Samuel Charache

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From left: Drs. Michael Terrin, Samuel Charache, Duane Bonds and Claude Lenfant, NHLBI director, announce treatment for sickle cell disease in 1995

Samuel Charache (January 12, 1930 – January 29, 2019) was an American hematologist and professor at Johns Hopkins University. He led the research team that discovered the first effective treatment for sickle cell disease, a painful and sometimes fatal blood disorder that mainly affects people of African ancestry.[1]

Career[edit]

He received his bachelor's degree from Oberlin College in 1951 and his M.D. degree from New York University School of Medicine in 1955. He joined the Johns Hopkins faculty in 1966 and became director of the hematology department of Johns Hopkins Hospital in 1969. He was a professor in the departments of both pathology and medicine, retiring in 1995.[2]

Sickle cell disease[edit]

He is best known for his discovery of a treatment for sickle cell disease, a hereditary blood disorder that affects more than 70,000 people in the United States, primarily African Americans.[3] The disease gets its name from its effect on red blood cells, which become distorted from their normal round shape into pointed, sickle-shaped cells due to a mutation affecting hemoglobin A, the main form of hemoglobin in adults. When cells sickle they can cause recurrent episodes of acute pain that often require hospitalization, transfusions, and strong pain medication. There is no cure.[4] In the early 1980s a team led by Charache began testing a few patients at Hopkins to see if hydroxyurea, a cancer drug, would help to abate the symptoms of the disease.[1] They found that hydroxyurea treatment could increase recipients' blood levels of hemoglobin F, a form of hemoglobin primarily made by the fetus (and normally only at low levels in adults) that is not affected by the sickle cell mutation.[5][6]

The results were encouraging, so in the 1990s he and a colleague, pediatrician George Dover, who had been researching sickle cell disease for 20 years, launched a controlled clinical trial.[7] The result was such a dramatic improvement in the condition of the test group that the trial was halted early, so that the control subjects (those receiving a placebo) could benefit from the treatment.[3] Subsequent investigation of the beneficial effects hydroxyurea in people with sickle cell disease has revealed multiple mechanisms (including suppression of inflammatory white blood cells and platelets), but increased levels of hemoglobin F are still thought to play a significant part.[6]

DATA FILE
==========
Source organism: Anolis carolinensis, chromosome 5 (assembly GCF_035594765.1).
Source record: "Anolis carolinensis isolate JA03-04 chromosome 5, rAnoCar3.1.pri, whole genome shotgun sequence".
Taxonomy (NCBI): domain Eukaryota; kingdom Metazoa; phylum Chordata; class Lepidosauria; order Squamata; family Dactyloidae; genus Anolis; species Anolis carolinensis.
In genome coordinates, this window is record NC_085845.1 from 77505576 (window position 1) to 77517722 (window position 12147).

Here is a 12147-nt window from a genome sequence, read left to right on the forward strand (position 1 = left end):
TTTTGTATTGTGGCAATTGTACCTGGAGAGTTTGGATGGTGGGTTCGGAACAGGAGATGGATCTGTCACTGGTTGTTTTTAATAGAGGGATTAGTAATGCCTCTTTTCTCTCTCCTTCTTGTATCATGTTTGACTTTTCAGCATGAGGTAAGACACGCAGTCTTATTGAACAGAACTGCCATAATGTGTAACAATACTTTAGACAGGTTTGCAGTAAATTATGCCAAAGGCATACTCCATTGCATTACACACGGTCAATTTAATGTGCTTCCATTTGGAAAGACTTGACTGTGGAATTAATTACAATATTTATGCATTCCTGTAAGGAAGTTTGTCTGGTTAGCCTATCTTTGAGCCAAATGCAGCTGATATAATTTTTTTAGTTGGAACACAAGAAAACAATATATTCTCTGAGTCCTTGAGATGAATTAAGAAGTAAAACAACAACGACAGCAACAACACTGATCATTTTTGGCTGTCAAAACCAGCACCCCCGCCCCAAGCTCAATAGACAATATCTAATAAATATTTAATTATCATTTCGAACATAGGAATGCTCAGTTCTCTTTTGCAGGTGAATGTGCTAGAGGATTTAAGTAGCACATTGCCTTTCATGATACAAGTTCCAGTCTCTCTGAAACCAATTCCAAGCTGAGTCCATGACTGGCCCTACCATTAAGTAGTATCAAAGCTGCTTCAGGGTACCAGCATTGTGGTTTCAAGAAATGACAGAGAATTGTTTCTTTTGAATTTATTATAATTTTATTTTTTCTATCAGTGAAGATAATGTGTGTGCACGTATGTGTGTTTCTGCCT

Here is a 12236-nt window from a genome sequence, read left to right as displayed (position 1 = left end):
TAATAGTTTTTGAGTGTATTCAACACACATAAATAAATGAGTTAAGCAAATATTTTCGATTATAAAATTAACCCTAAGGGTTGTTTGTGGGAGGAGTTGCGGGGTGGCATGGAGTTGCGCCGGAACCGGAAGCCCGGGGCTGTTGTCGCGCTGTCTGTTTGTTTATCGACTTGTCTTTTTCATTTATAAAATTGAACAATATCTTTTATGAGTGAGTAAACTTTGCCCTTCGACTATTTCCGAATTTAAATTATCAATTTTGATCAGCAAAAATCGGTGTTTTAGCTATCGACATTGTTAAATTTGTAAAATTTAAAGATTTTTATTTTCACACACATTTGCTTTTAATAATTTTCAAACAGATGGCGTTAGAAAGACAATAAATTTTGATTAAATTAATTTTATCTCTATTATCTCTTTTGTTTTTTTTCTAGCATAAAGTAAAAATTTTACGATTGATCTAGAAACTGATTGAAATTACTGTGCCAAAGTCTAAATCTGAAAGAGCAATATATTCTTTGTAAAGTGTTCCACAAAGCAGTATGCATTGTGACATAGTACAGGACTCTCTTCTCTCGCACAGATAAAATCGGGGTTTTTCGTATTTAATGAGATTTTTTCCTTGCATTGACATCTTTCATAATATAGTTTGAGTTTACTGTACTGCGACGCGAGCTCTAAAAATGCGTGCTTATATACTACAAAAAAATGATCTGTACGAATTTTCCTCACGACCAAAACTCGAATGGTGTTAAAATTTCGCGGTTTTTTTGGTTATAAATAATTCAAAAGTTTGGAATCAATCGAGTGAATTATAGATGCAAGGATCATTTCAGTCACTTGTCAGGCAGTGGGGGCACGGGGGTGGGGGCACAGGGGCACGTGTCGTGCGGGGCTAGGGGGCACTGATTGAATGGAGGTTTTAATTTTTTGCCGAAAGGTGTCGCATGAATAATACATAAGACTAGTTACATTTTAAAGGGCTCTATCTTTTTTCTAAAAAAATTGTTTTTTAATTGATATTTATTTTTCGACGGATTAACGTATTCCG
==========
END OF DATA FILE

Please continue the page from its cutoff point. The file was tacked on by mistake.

Personal life[edit]

While still an undergraduate at Oberlin he met and married Patricia Connamacher Charache. She became a noted physician, served on the Hopkins faculty for more than 50 years, and retired as a Distinguished Professor Emeritus of Pathology, Medicine, and Oncology.[8] They were married for 64 years until her death in 2015, and had one child. He died January 29, 2019 at the age of 89.[2]

References[edit]

  1. ^ a b Sugg, Diana K. (January 31, 1995). "Hopkins finds sickle cell treatment". Baltimore Sun. Retrieved August 26, 2019.
  2. ^ a b Bennett, Kelsey (February 8, 2019). "Farewell to Dr. Sam Charache". Hopkinsmedicine.org. Retrieved August 25, 2019.
  3. ^ a b Perlman, David (May 19, 1995). "New Sickle Cell Treatment Helps Patients Ward Off Pain / Oakland, S.F. took part in clinical trial". San Francisco Chronicle. Retrieved August 25, 2019.
  4. ^ "What Is Sickle Cell Disease?". National Heart, Lung, and Blood Institute. June 12, 2015. Archived from the original on March 6, 2016. Retrieved March 8, 2016. Cite uses deprecated parameter |deadurl= (help)
  5. ^ Charache, S.; Dover, G. J.; Moore, R. D.; Eckert, S.; Ballas, S. K.; Koshy, M.; Milner, P. F.; Orringer, E. P.; Phillips, G. (May 15, 1992). "Hydroxyurea: effects on hemoglobin F production in patients with sickle cell anemia". Blood. 79 (10): 2555–2565. ISSN 0006-4971. PMID 1375104.
  6. ^ a b Agrawal, Rohit Kumar; Patel, Rakesh Kantilal; Shah, Varsha; Nainiwal, Lalit; Trivedi, Bhadra (June 2014). "Hydroxyurea in sickle cell disease: drug review". Indian Journal of Hematology & Blood Transfusion: An Official Journal of Indian Society of Hematology and Blood Transfusion. 30 (2): 91–96. doi:10.1007/s12288-013-0261-4. ISSN 0971-4502. PMC 4022916. PMID 24839362.
  7. ^ Samuel Charache, Michael L. Terrin, Richard D. Moore, George J. Dover, Franca B. Barton, Susan V. Eckert, Robert P. McMahon, Duane R. Bonds (May 18, 1995). "Effect of Hydroxyurea on the Frequency of Painful Crises in Sickle Cell Anemia". New England Journal of Medicine. 332: 1318–1322.CS1 maint: uses authors parameter (link)
  8. ^ Rasmussen, Frederick N. (September 15, 2019). "Dr. Patricia 'Pat' Charache, 85, Hopkins infectious diseases specialist, medical microbiologist and educator, dies". Baltimore Sun. Retrieved July 28, 2019.

External links[edit]